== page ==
Cardiomyopathy (Heart Muscle Disease)

by Victor Chan 9.2

Cardiomyopathy is a type of disease that is caused by deterioration of the myocardium or the actual heart muscle. People that has Cardiomyopathy are at risk of Cardiac dysrhythmia or sudden Cardiac death or even both. Cardiomyopathy has two categories, extrinsic and intrinsic.
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The heart on the left is a normal heart, while the one on the right is a heart suffering from Cardiomyopathy

Extrinsic Cardiomyopathy are a more common type of Cardiomyopathy. It is where the primary pathology is outside the myocardium. Meanwhile, intrinsic Cardiomyopathy is defined as weakness inside the muscle of the heart. There are three more specific types of Cardiomyopathy. These are Dilated Cardiomyopathy, Hypertrophic Cardiomyopathy and Restrictive Cardiomyopathy. Dilated Cardiomyopathy is the most common form. This form can lead to enlargement of the heart, especially the left ventricle, and the pumping function decreases. Hypertrophic Cardiomyopathy is when the muscle thickens, which can get in the way of the blood flow and prevents the heart to pump properly. Restrictive Cardiomyopathy is the most rarest form of Cardiomyopathy. It is when the walls of the ventricles stiffens but not thickens and can resist the normal filling of blood in the heart.

Scientific Name and Common Name


Cardiomyopathy literally means Heart Muscle Disease. "Cardio" is translated to Heart, "Myo" is translated to muscle and "Pathy" is translated to Disease.

What Causes It? How Is It Transmitted?


Cardiomyopathy can be either developed or inherited from your parent's genes. Causes of Dilated Cardiomyopathy include viral infections which inflame the heart's muscle, alcohol, certain toxins and drugs. Hypertrophic Cardiomyopathy are usually inherited but aging or high blood pressure can also cause it. Causes of Restrictive Cardiomyopathy are Hemochromatosis (when too much iron builds up in your body), Sarcoidosis (swelling or inflammation), Amyloidosis (when abnormal protein builds up in the heart and other organs) and connective tissue disorders. Cardiomyopathy cannot be transmitted from one another, since it is caused by genetic reasons or other types of diseases.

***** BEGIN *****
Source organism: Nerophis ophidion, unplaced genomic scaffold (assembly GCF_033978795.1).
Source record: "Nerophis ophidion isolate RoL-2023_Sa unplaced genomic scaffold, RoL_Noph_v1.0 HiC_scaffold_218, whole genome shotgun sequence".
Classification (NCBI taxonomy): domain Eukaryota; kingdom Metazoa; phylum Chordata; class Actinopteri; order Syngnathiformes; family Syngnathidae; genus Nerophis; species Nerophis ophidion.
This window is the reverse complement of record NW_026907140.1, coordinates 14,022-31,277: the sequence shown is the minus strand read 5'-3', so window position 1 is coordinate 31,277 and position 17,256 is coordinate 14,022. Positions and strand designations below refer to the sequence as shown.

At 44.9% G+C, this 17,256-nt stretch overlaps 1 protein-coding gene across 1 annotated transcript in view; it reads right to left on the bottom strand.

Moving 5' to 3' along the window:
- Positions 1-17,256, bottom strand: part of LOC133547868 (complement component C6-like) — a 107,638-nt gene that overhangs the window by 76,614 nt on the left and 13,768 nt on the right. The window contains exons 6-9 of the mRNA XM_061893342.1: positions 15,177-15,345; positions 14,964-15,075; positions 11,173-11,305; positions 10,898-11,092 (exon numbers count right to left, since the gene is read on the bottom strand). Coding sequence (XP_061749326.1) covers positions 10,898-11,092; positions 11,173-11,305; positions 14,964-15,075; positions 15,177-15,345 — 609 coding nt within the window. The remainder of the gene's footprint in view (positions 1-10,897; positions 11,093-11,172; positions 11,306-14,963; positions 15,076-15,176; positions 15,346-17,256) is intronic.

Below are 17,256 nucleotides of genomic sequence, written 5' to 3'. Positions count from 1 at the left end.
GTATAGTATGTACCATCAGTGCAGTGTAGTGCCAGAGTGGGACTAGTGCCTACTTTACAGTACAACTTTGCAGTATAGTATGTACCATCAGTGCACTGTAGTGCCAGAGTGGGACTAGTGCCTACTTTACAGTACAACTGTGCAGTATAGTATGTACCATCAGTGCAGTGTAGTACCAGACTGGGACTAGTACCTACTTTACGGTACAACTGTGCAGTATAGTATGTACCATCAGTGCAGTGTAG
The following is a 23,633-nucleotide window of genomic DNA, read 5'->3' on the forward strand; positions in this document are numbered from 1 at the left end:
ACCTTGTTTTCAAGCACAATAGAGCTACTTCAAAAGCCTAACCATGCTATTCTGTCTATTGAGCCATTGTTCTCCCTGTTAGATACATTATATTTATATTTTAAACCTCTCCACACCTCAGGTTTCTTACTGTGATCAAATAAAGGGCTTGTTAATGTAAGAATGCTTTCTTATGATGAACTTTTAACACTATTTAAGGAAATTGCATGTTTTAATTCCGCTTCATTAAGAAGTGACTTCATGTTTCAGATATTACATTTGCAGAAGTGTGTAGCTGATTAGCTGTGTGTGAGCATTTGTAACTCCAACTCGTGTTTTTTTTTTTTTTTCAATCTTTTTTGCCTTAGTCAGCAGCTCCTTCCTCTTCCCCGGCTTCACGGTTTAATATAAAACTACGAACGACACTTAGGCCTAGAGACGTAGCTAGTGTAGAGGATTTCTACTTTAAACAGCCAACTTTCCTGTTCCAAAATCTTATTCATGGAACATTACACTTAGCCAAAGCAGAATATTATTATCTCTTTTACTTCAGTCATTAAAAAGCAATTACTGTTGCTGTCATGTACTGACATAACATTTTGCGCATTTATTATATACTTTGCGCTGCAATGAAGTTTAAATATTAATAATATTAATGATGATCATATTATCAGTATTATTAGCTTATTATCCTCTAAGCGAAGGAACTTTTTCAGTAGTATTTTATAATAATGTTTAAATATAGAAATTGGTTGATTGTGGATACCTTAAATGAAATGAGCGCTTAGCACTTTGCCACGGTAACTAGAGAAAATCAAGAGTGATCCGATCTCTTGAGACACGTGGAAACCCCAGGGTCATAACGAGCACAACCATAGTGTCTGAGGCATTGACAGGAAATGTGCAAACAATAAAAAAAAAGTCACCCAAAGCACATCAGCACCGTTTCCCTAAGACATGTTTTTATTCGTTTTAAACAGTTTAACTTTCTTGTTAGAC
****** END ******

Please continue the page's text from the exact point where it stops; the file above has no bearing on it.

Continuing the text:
What Are The Symptoms? How Long Does It Last? Is It Deadly?


Symptoms of Cardiomyopathy include chest pain, heart failure, arrhythmias and systemic embolization. Apparently, Cardiomyopathy lasts until you get surgery needed for it or until death. Cardiomyopathy is a very deadly disease. Although it cannot be transmitted but since the heart is one of the most important organs in the body, suffering in cardiomyopathy will result in death. Therefore, consulting a doctor is very important for people with cases of Cardiomyopathy.

Can It Be Cured? If Not, Can It Be Treated?


Cardiomyopathy cannot be cured like a common cold. Although it can be treated with heart medication, pacemaker implants, defibrillators and ventricular assist devices. The usual goal for treatment is symptom relief, but in the end, most cases will require a heart transplant.

For more information about Cardiomyopathy, please watch the videos below.

Hypertrophic Cardiomyopathy




Restrictive Cardiomyopathy




Dilated Cardiomyopathy










Sources


Wikipedia.(2010).Cardiomyopathy.Retrieved, August 24, 2010, from http://en.wikipedia.org/wiki/Cardiomyopathy

National Heart Lung And Blood Institute.(2010).Cardiomyopathy.Retrieved, August 24, 2010, from http://www.nhlbi.nih.gov/health/dci/Diseases/cm/cm_causes.html

ResearchChannel.(2010).Hypertrophic Cardiomyopathy.Retrieved, August 25, 2010, from http://www.youtube.com/watch?v=0_PwYKvYt4g

USMLEVideosLecturesCK.(2008).Restrictive Cardiomyopathy.Retrieved, August 25, 2010, from http://www.youtube.com/watch?v=ifs3viRn-ow

USMLEVideos.(2008).Dilated Cardiomyopathy.Retrieved, August 25, 2010, from http://www.youtube.com/watch?v=pufW10tbneA











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